Where can we find you at Eton?
You’ll find me in my office, or if I’m not there you might spot me running by the river. I listen to philosophy podcasts or Radio 4’s In Our Time while I’m jogging. I really enjoy Melvyn Bragg’s abrupt and abrasive style of questioning. Sometimes he really cuts to the point and at other times he completely misses it, which makes me smile. I’ve got no interest in increasing my pace or my health, I just love the sense of motion and the release.
Where are you from?
I grew up in a small town between Wigan and Manchester called Leigh. Well, I tell people I’m from Manchester. My mum prefers to say we’re from Lancashire.
Your parents met at the dentists?
Yes! My mum was a dental nurse. My dad — a chartered surveyor and estate agent — kept coming back for more appointments until the dentist suggested he probably didn’t need any more examinations and he should probably just ask her out.
How religious was your own upbringing?
My mum is a Roman Catholic and my dad’s a tolerant atheist who will happily attend church on Christmas Day. I was christened in the Church of England. I went to church along with my younger brother but there was lots of lively debate around the dinner table on Friday nights. Everything was discussed very openly: from morbid conversations about funerals to whether the wedding service was too patriarchal. We also talked a lot about morality, about whether or not we needed God to be good. I was raised with a profound respect for religion and a real curiosity about the philosophy that can make it impossible to fully align with a life based on faith.
How did you make your mark on those Friday night dinners?
The family tradition was based around steaks at the end of the week. But as a teenager I became vegetarian and was committed to energising the family in the debate over animal rights. I was a troublesome teenager in all sorts of ways.
How would you describe your own position on faith?
I prefer not to say; the boys at Eton try very hard to try and work out what I really believe. I can get quite passionate about a good debate and the boys do try to trigger me. But I like to keep them guessing. In the classroom I enjoy standing back and watching them work through the ideas and emotions. It’s their journey of discovery, not mine. It’s such a privilege to share it with them.
Were you an academic child?
Absolutely, at least I loved school. I think my brother is more intelligent than me but he wasn’t academic. I went to a lovely state primary school and had a brilliant time before heading to a girls school in Bolton – which is where I met many of my closest friends. The only thing I didn’t enjoy was French – oh, and music! I tried so many instruments: the recorder, the piano, the cornet, the flute… It was never going to be my talent. I have accepted that I have to enjoy other people’s achievements on that score and despite the many intersections between music and divinity at Eton I’m relieved to say nobody has ever attempted to coax me into any singing.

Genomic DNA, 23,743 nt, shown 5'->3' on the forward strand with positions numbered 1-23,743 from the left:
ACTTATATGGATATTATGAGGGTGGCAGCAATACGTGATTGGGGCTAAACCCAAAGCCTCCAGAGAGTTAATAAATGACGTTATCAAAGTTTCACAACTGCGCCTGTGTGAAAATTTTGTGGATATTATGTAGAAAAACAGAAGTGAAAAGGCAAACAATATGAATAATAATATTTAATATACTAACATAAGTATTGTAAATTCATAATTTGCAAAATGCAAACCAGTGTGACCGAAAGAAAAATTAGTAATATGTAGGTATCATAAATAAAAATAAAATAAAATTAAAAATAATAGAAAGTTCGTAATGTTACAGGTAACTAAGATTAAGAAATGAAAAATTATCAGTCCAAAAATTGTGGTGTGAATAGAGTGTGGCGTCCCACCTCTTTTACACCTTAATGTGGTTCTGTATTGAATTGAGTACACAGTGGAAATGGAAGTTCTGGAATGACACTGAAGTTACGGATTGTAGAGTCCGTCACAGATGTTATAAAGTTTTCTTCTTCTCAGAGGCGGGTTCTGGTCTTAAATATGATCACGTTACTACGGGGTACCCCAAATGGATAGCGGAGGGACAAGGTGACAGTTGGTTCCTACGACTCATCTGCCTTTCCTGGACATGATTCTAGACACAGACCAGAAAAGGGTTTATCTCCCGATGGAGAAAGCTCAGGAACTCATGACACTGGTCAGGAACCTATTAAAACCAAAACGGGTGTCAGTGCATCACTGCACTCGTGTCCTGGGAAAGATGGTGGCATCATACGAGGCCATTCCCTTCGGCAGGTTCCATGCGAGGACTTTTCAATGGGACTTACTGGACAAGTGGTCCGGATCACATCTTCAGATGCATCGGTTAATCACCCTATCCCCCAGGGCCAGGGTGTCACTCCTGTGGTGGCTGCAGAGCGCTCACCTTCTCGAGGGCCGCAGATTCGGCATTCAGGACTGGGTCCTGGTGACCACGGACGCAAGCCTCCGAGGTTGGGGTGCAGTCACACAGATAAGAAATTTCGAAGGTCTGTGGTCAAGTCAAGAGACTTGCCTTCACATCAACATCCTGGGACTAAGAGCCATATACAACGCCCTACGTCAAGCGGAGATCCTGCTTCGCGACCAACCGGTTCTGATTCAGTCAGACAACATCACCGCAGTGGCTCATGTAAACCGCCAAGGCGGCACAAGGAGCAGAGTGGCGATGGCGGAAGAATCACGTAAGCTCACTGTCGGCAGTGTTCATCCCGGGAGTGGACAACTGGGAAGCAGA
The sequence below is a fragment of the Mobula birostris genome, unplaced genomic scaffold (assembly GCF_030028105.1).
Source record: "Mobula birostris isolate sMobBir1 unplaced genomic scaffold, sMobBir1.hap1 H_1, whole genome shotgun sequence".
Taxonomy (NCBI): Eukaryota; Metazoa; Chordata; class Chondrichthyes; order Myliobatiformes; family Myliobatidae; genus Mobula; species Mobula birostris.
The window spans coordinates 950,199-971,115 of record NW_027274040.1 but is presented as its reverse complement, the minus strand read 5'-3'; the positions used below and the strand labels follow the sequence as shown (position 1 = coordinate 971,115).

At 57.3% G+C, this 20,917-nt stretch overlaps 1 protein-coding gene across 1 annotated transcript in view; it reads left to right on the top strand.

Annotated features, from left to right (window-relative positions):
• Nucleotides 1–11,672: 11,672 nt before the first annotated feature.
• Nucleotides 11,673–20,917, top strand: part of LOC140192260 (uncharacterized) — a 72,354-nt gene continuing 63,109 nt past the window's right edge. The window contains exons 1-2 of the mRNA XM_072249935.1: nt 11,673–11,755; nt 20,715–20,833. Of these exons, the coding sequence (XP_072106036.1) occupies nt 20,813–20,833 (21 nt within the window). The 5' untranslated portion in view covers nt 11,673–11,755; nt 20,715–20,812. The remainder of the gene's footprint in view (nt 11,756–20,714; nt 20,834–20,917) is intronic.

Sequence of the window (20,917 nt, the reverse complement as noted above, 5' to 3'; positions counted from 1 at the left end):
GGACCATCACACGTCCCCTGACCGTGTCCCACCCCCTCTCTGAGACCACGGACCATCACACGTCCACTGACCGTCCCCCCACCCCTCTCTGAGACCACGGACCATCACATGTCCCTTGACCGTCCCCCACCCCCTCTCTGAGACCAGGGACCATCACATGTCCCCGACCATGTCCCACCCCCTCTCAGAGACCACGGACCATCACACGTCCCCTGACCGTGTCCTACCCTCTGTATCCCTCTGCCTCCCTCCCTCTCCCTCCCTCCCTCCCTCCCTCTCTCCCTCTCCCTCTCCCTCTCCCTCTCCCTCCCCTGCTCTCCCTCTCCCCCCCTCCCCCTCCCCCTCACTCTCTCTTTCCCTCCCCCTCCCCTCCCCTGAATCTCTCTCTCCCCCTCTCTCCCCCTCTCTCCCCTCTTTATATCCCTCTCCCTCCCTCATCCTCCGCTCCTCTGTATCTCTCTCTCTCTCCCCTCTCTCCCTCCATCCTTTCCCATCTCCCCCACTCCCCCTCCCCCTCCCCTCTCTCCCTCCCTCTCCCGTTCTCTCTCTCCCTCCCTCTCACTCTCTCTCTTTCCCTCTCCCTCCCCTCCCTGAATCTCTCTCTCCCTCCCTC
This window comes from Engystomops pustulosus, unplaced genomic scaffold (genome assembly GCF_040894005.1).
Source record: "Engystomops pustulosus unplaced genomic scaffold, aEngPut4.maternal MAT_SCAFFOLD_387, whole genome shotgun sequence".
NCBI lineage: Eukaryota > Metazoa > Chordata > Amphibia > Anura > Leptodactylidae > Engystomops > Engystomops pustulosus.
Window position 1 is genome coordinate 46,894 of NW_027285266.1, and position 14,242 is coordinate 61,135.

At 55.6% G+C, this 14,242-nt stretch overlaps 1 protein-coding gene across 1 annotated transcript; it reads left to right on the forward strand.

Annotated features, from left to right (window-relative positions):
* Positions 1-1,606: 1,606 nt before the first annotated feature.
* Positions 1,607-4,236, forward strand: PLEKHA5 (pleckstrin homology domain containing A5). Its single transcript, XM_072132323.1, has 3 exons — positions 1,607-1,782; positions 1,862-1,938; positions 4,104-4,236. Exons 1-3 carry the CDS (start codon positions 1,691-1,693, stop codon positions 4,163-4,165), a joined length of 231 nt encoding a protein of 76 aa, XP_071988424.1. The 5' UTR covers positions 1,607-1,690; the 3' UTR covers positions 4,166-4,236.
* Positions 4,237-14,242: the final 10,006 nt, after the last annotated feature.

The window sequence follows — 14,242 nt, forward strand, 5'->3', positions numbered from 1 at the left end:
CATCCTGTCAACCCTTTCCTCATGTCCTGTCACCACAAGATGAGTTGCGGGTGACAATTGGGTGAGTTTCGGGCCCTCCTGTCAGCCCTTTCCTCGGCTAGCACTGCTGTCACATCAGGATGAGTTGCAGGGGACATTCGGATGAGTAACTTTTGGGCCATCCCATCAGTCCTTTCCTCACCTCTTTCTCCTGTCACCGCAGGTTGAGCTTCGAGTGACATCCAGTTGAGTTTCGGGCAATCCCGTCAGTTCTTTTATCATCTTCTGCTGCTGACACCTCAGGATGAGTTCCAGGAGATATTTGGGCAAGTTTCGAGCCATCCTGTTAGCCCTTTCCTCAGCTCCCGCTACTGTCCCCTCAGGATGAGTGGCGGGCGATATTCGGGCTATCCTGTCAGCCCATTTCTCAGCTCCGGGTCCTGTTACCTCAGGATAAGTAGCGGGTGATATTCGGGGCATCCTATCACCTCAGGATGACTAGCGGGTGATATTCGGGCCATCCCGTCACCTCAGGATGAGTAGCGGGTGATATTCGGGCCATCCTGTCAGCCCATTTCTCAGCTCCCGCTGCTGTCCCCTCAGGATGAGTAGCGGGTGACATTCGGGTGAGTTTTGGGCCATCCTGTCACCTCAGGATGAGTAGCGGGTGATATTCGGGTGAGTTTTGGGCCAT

As a child I attended weekend drama and dance classes until I was fifteen. The freedom of expression gave me a huge release. I’ve loved being involved with the drama at Eton. I’ve done some choreography and directing.
Oh, I really wanted to be a police officer and I did apply to join the police force.
Would your childhood friends be surprised to hear what you do now?
Teaching wouldn’t surprise them, but Eton might. It’s a strange, impressive place. It has taken me a while to adjust to the quirks, the culture and the universal politeness of all the boys. I remember being fascinated by traditions like “the Leg-It”. That’s when boys wishing to protest write a letter to the Head Master and then they all run — or leg it — with that letter. Afterwards the boys are all quite exhilarated and proud to show staff their ‘war wounds’.
What makes you happy?
My adoring labradoodle, Freddie. He’s happy meeting the boys in my office but I don’t think he’ll be coming into the classroom as he’s a bit of a distraction.
Freddie is named after..?
A fascinating Old Etonian philosopher called Alfred Ayer (1910-1989). A loveable rogue! A militant atheist who studied under Wittgenstein and went on to have a religious experience.
And you got married recently?
In Devon, in December 2019. We were married by Eton’s Conduct (senior chaplain). The best part of our wedding was watching the Eton staff getting down on the dance floor. They all really moved to a heavy club track and that fascinated the other guests!
What do you feel you’ve achieved in your time as the first female Head of Divinity at Eton?
Just being in this post — and having the boys see a woman do the job — feels like an important achievement. I’m glad they see that my husband — a solicitor working for an investment bank — is always happy to bring out the tea and cake. He busts gender stereotypes and that is important to me.